Regular walking during pregnancy helps to lift the mood, says new UCD research
Walking briskly for 30 minutes or more five days a week is one of the main predictors for wellbeing and prevention of low mood during pregnancy, new research from University College Dublin has found.
Pregnancy is a period during which wellbeing often declines and there is increased anxiety and stress. There is a higher prevalence of depression, both during pregnancy and post-partum, which may be due to hormonal changes compounded by stress, physical limitations and environmental factors.
Professor of Obstetrics and Gynaecology at UCD School of Medicine and consultant, Fionnuala McAuliffe, explained that wellbeing has been linked to quality of diet and lifestyle in adults, however there is a lack of data in pregnancy.
The aim of her study was to examine the relationship between wellbeing and socioeconomic status, diet and lifestyle during pregnancy and to consider the effect of intervention with low glycaemic index (GI) diet on measures of well being.
The study, which was funded by the Health Research Board under the EU FP7 framework, analysed 700 women in the first half of pregnancy.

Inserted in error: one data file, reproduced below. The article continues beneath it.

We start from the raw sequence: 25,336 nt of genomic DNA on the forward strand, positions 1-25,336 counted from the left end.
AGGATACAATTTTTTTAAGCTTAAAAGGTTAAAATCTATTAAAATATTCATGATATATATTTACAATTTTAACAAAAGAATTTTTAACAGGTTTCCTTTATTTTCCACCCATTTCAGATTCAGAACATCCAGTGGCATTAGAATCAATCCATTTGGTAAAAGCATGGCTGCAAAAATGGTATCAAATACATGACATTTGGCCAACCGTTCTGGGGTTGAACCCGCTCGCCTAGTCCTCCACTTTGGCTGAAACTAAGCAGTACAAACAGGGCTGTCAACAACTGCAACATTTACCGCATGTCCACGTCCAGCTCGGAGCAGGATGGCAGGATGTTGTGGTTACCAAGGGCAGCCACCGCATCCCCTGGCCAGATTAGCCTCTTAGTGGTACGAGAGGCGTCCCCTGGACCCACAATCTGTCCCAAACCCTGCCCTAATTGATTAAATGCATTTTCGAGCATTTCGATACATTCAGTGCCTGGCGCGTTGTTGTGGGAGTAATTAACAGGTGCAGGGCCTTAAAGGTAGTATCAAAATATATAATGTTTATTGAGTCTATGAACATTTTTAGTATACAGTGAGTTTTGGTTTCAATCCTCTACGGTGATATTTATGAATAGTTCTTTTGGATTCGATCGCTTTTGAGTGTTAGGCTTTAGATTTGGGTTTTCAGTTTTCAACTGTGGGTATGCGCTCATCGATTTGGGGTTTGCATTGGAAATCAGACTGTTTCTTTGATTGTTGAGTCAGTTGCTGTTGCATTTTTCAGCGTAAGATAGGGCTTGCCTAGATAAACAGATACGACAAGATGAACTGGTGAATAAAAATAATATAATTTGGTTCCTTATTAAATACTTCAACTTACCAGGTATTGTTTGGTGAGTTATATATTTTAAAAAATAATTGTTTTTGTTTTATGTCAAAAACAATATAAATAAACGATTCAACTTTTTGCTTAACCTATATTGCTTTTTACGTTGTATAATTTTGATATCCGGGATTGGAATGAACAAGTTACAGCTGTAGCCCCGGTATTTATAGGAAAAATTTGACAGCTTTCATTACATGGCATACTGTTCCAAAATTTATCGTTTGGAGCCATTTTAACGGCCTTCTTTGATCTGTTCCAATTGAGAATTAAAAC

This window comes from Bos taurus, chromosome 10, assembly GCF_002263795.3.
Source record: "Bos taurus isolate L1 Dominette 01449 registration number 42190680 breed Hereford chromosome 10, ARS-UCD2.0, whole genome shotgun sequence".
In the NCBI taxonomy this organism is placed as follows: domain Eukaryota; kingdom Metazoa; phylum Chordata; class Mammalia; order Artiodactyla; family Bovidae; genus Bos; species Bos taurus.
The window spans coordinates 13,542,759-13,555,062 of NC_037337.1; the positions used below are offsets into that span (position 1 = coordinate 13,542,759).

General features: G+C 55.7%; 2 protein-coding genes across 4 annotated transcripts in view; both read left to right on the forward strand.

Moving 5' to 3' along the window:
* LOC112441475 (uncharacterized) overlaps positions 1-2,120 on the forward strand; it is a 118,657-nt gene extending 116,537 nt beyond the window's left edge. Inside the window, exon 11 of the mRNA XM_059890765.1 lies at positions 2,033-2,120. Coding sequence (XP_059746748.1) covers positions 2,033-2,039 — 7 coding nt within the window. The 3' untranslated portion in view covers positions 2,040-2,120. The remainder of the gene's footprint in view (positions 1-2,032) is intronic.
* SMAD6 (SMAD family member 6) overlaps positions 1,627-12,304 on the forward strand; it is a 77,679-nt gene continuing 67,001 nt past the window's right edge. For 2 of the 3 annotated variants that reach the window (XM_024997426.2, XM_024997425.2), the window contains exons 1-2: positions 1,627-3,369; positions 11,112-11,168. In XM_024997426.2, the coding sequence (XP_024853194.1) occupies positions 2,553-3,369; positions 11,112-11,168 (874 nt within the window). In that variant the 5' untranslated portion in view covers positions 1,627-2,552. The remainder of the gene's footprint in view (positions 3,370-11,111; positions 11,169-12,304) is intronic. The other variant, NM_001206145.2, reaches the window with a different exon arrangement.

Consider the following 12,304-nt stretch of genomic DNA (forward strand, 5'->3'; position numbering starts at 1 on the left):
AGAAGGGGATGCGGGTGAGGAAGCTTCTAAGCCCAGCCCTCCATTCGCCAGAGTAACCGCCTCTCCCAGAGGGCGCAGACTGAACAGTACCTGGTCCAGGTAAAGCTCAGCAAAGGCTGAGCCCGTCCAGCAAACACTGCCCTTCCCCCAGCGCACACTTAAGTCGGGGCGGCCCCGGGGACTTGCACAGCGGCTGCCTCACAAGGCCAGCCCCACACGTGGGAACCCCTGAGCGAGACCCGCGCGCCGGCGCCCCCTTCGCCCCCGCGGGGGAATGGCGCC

The principal findings of the research was that the main predictors of wellbeing were third-level education and physical activity. The low GI diet intervention group had a significantly lower impact on wellbeing than education and activity.
Due to the relatively short duration of pregnancy, educational attainment may be looked at as non-modifiable at this time, the authors noted, and simply recognised as a risk factor for reduced wellbeing.
Prof McAuliffe announced her latest research findings at the HRB Centre and Health and Diet Research conference in University College Cork last week. The conference marked the first five years of the Centre’s work and set the stage for the next phase of funding.
She said: “There may not be a lot a woman can do about her education level in the short- term, but I am very excited by the finding that those who walk 30 minutes a day for five days have better health and wellbeing than those who don’t. It’s such a simple thing to do. Low mood in pregnancy is a big issue, but the women who walked as recommended were not only fitter and healthier but reported in better mood than those in the control group.”
She said only 20 per cent of women achieved the recommendations of 30 minutes of brisk walking five times a week. She said her findings had significance for both women at risk of low mood and for healthcare professionals when counselling pregnant women about the importance of healthy lifestyle in pregnancy.